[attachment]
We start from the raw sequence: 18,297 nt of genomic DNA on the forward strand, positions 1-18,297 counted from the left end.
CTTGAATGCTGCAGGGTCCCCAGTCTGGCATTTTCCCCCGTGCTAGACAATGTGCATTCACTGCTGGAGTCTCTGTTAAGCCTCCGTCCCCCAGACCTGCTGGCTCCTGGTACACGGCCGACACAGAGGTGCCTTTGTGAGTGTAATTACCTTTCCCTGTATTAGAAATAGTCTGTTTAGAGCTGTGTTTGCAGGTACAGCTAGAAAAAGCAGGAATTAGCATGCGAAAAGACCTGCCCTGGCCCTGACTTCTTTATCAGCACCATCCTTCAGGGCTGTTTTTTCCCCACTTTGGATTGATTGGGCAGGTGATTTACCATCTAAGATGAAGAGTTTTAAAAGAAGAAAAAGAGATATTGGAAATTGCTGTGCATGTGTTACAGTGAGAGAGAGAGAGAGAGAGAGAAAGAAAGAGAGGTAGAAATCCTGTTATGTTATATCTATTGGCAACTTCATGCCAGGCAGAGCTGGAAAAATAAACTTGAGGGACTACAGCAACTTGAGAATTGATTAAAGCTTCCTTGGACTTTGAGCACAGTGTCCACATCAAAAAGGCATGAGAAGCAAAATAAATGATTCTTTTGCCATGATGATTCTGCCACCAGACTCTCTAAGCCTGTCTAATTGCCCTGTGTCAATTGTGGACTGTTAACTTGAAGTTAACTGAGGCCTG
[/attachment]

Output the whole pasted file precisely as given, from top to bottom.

We start from the raw sequence: 18,297 nt of genomic DNA on the forward strand, positions 1-18,297 counted from the left end.
CTTGAATGCTGCAGGGTCCCCAGTCTGGCATTTTCCCCCGTGCTAGACAATGTGCATTCACTGCTGGAGTCTCTGTTAAGCCTCCGTCCCCCAGACCTGCTGGCTCCTGGTACACGGCCGACACAGAGGTGCCTTTGTGAGTGTAATTACCTTTCCCTGTATTAGAAATAGTCTGTTTAGAGCTGTGTTTGCAGGTACAGCTAGAAAAAGCAGGAATTAGCATGCGAAAAGACCTGCCCTGGCCCTGACTTCTTTATCAGCACCATCCTTCAGGGCTGTTTTTTCCCCACTTTGGATTGATTGGGCAGGTGATTTACCATCTAAGATGAAGAGTTTTAAAAGAAGAAAAAGAGATATTGGAAATTGCTGTGCATGTGTTACAGTGAGAGAGAGAGAGAGAGAGAGAAAGAAAGAGAGGTAGAAATCCTGTTATGTTATATCTATTGGCAACTTCATGCCAGGCAGAGCTGGAAAAATAAACTTGAGGGACTACAGCAACTTGAGAATTGATTAAAGCTTCCTTGGACTTTGAGCACAGTGTCCACATCAAAAAGGCATGAGAAGCAAAATAAATGATTCTTTTGCCATGATGATTCTGCCACCAGACTCTCTAAGCCTGTCTAATTGCCCTGTGTCAATTGTGGACTGTTAACTTGAAGTTAACTGAGGCCTG